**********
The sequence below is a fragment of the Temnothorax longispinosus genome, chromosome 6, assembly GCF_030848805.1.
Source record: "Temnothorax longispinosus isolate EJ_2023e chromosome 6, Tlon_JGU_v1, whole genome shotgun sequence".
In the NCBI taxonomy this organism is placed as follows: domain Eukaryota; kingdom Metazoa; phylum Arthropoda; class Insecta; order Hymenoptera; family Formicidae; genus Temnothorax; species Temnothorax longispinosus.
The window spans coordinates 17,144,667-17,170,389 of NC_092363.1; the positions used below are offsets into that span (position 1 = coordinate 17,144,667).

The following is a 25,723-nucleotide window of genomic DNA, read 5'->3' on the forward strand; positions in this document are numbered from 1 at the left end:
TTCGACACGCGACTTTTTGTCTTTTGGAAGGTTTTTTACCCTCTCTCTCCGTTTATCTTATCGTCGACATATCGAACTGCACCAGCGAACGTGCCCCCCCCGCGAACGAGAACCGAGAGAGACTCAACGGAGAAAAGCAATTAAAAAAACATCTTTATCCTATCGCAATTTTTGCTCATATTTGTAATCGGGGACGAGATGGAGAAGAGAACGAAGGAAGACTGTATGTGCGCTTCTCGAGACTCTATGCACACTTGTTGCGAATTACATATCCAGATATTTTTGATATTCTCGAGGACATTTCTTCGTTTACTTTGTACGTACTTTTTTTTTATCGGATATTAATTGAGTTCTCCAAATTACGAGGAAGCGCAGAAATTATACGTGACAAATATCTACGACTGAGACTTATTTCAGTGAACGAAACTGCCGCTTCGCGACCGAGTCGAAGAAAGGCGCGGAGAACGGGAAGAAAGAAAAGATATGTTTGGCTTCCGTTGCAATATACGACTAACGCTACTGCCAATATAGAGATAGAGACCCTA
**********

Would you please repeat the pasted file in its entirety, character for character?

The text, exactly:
The sequence below is a fragment of the Temnothorax longispinosus genome, chromosome 6, assembly GCF_030848805.1.
Source record: "Temnothorax longispinosus isolate EJ_2023e chromosome 6, Tlon_JGU_v1, whole genome shotgun sequence".
In the NCBI taxonomy this organism is placed as follows: domain Eukaryota; kingdom Metazoa; phylum Arthropoda; class Insecta; order Hymenoptera; family Formicidae; genus Temnothorax; species Temnothorax longispinosus.
The window spans coordinates 17,144,667-17,170,389 of NC_092363.1; the positions used below are offsets into that span (position 1 = coordinate 17,144,667).

The following is a 25,723-nucleotide window of genomic DNA, read 5'->3' on the forward strand; positions in this document are numbered from 1 at the left end:
TTCGACACGCGACTTTTTGTCTTTTGGAAGGTTTTTTACCCTCTCTCTCCGTTTATCTTATCGTCGACATATCGAACTGCACCAGCGAACGTGCCCCCCCCGCGAACGAGAACCGAGAGAGACTCAACGGAGAAAAGCAATTAAAAAAACATCTTTATCCTATCGCAATTTTTGCTCATATTTGTAATCGGGGACGAGATGGAGAAGAGAACGAAGGAAGACTGTATGTGCGCTTCTCGAGACTCTATGCACACTTGTTGCGAATTACATATCCAGATATTTTTGATATTCTCGAGGACATTTCTTCGTTTACTTTGTACGTACTTTTTTTTTATCGGATATTAATTGAGTTCTCCAAATTACGAGGAAGCGCAGAAATTATACGTGACAAATATCTACGACTGAGACTTATTTCAGTGAACGAAACTGCCGCTTCGCGACCGAGTCGAAGAAAGGCGCGGAGAACGGGAAGAAAGAAAAGATATGTTTGGCTTCCGTTGCAATATACGACTAACGCTACTGCCAATATAGAGATAGAGACCCTA